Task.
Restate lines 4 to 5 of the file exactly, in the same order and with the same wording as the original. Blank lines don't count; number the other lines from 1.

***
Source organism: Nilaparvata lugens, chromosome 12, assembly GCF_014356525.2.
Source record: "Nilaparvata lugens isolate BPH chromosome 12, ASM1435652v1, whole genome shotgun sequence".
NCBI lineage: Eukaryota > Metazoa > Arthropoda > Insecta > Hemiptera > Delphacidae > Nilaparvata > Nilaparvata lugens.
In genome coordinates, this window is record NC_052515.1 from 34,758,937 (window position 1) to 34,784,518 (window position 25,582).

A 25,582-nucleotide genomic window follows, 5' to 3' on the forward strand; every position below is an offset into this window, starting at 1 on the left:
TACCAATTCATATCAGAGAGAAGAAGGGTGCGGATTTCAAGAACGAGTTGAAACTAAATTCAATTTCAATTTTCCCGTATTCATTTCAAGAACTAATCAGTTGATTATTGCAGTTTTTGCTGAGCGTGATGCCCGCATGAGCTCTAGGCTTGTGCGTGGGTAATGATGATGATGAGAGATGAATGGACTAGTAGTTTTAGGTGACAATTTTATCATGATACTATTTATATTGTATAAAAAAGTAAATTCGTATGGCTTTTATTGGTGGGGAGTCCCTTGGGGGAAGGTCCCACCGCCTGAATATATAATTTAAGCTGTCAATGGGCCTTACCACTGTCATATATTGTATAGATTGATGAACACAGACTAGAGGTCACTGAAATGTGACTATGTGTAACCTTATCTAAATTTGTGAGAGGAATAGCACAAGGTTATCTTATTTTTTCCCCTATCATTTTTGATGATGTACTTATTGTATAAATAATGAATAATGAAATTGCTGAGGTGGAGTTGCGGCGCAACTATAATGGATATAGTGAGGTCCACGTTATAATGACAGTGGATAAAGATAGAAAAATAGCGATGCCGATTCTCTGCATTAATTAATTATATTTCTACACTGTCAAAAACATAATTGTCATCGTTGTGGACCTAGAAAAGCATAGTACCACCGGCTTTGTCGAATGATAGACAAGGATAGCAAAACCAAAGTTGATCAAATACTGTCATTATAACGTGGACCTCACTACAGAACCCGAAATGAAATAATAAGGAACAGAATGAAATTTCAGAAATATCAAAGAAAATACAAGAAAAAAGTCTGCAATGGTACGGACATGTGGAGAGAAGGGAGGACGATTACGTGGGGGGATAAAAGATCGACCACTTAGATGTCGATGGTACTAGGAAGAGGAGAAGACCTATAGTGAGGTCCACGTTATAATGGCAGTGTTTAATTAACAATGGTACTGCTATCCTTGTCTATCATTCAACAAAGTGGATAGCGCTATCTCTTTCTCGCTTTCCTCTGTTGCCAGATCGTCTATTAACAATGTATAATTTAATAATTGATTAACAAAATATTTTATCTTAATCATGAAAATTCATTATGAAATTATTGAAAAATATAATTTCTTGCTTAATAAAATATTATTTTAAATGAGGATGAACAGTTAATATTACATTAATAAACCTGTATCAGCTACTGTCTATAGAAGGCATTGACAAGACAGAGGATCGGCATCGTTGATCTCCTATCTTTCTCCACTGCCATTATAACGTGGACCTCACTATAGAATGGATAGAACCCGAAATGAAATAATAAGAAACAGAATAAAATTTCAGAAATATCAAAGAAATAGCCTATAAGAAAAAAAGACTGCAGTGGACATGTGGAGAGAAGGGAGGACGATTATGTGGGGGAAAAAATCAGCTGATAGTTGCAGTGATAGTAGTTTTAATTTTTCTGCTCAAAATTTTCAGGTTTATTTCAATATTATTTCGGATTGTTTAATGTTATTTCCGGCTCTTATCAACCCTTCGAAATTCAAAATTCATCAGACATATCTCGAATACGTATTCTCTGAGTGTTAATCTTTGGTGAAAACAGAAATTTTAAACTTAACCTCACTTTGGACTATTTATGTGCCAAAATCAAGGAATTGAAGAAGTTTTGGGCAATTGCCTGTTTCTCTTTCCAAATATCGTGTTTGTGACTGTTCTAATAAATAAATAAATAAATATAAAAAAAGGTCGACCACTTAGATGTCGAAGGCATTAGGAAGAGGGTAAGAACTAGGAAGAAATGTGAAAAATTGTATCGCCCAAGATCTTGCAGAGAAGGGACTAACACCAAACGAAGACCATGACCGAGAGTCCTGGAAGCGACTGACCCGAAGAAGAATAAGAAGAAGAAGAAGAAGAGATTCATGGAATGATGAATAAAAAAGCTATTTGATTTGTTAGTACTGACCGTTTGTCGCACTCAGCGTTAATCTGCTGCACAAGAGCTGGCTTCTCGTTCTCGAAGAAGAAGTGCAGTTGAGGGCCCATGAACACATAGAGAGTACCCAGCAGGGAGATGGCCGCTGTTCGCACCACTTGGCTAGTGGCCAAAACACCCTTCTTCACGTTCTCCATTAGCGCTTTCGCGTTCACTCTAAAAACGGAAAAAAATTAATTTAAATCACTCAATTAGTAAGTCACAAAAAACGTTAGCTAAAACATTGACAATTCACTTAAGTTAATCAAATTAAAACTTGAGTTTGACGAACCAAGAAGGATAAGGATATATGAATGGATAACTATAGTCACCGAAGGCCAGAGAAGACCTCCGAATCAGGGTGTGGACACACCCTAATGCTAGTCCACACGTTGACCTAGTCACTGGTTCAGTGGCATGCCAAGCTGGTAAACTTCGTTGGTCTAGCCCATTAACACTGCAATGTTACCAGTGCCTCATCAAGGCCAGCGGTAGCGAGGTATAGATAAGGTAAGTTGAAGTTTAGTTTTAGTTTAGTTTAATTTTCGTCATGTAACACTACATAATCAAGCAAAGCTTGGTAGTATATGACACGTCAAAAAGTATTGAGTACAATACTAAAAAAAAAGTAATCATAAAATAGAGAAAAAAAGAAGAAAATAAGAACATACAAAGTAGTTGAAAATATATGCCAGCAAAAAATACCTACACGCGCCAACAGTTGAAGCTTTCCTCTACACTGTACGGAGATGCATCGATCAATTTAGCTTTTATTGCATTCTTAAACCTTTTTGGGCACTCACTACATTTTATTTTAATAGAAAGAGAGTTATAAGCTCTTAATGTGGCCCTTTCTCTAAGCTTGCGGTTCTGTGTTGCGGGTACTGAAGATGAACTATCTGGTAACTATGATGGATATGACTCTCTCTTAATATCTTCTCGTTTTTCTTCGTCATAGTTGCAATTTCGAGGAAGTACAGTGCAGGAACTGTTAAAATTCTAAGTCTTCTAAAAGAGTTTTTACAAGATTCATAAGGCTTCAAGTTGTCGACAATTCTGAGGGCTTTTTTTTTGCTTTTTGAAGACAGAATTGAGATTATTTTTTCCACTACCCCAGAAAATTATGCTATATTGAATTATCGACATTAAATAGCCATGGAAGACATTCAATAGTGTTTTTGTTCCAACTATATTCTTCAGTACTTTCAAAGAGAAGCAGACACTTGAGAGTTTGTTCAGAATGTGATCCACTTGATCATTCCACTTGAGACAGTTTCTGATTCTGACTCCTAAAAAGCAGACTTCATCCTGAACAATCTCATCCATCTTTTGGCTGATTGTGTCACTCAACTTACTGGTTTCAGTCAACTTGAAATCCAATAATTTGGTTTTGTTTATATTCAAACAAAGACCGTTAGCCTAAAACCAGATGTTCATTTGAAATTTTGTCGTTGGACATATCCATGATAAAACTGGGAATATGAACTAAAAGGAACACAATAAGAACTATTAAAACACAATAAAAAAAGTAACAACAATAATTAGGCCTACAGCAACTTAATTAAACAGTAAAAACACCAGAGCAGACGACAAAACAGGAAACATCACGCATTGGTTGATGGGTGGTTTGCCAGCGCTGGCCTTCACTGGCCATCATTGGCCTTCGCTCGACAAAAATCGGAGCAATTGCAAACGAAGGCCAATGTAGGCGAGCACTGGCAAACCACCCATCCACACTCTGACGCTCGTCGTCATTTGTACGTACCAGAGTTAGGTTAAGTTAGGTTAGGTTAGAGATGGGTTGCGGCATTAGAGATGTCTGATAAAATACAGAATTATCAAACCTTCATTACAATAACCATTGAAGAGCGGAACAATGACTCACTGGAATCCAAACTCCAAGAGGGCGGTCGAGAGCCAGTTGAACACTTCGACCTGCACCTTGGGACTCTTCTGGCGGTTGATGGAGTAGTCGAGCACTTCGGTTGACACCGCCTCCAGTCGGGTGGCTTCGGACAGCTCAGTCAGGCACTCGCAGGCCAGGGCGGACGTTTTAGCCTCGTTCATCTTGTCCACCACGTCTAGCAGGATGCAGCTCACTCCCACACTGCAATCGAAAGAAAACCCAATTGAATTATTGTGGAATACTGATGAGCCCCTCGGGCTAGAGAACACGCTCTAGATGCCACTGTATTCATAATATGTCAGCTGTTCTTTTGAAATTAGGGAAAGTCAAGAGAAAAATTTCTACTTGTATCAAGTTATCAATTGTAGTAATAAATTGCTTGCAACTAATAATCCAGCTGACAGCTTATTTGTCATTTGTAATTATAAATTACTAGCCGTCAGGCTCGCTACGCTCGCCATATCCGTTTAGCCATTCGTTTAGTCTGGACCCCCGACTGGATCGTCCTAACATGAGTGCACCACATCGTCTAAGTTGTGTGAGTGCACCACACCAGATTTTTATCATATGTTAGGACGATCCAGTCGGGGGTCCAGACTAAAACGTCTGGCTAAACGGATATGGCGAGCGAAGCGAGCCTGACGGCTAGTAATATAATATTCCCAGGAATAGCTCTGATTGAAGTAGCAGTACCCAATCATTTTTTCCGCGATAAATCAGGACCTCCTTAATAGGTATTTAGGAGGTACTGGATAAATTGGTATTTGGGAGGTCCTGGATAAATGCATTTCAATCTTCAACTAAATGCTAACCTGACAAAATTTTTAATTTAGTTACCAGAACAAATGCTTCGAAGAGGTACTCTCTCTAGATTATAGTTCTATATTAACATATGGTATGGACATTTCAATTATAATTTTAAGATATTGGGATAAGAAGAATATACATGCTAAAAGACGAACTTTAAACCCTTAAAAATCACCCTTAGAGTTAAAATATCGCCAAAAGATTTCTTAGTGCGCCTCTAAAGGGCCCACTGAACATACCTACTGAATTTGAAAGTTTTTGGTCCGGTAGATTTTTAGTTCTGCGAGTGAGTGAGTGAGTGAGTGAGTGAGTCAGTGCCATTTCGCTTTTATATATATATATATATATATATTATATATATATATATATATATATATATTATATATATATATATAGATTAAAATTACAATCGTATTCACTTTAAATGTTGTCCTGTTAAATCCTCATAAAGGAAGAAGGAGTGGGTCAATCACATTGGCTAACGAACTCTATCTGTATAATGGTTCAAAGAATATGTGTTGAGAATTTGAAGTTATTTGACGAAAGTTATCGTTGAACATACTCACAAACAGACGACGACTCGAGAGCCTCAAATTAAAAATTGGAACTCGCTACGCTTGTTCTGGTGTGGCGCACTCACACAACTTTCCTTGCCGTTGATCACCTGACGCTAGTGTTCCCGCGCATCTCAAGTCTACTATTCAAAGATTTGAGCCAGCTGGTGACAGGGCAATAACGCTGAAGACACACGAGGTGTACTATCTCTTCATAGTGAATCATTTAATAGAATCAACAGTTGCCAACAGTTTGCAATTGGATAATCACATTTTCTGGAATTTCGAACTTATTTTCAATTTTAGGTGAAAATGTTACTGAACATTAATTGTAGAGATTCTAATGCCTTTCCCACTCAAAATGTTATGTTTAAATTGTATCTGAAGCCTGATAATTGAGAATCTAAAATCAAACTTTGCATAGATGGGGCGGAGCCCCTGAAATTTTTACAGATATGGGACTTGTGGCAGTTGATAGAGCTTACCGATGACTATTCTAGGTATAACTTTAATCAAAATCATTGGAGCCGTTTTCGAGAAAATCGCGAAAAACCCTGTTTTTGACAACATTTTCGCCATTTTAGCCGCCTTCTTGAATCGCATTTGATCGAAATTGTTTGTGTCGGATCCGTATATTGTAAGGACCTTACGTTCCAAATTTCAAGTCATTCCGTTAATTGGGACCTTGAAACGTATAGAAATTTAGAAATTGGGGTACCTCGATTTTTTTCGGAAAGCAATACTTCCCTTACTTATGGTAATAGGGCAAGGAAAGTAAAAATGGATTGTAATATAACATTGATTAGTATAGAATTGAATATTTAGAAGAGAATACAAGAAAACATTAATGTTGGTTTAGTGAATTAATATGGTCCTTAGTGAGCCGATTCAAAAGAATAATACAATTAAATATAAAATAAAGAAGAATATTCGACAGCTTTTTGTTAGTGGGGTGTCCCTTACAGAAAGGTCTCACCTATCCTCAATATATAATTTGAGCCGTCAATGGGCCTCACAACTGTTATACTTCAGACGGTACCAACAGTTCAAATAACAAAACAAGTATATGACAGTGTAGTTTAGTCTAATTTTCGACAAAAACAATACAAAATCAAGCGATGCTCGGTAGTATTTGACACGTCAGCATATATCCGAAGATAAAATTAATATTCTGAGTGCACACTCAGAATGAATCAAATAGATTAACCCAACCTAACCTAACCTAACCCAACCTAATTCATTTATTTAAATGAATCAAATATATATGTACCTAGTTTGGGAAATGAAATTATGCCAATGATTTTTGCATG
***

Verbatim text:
In genome coordinates, this window is record NC_052515.1 from 34,758,937 (window position 1) to 34,784,518 (window position 25,582).

A 25,582-nucleotide genomic window follows, 5' to 3' on the forward strand; every position below is an offset into this window, starting at 1 on the left: